Horse Side Vet Guide ®

Equine Health Resource

Circling Compulsively in One Direction

Code Red - Call Your Vet Immediately, Even Outside Business Hours

Code Orange - Call Your Vet at Their First Available Office Hours

Code Red - Call Your Vet Immediately, Even Outside Business Hours

  • If this problem seems severe and has come on suddenly.
  • If the results of the Whole Horse Exam (WHE) in the resting horse indicate fever (Temp >101F/38.3C) or heart rate greater than 48 BPM.

Code Orange - Call Your Vet at Their First Available Office Hours

  • If you consider this a chronic and relatively mild problem that is not changing rapidly.
  • If the horse's appetite and attitude are normal and you see nothing else wrong.
  • If the results of the Whole Horse Exam (WHE) suggest the horse is otherwise normal.

You notice a strange pattern over time. When left alone and even when turned out, your horse seems to walk in a circle consistently to one direction. The horse does not seem anxious or upset.

Compulsive circling at the walk generally results from some type of brain disease. Blind horses also tend to circle compulsively in one direction, either as a means of directing the good eye forward or, if blind in both eyes, as a behavioral trait associated with fear or anxiety. Horses that compulsively circle may also have impaired vision or balance, and may hit obstacles or be generally unpredictable or dangerous.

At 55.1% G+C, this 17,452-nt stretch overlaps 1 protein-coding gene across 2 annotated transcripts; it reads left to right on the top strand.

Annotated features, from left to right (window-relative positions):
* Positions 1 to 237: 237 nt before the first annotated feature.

WHAT TO DO

When in doubt or if this sign has come on suddenly, do not handle the horse unless you must.

WHAT YOUR VET DOES

Your vet performs a physical examination, neurological assessment and other diagnostics to determine the reason for the circling.

NOTE: This observation is associated with Rabies, which is very rare in horses but does occur. As a precaution, wear gloves when handling a horse exhibiting this sign.

Author: Doug Thal DVM Dipl. ABVP

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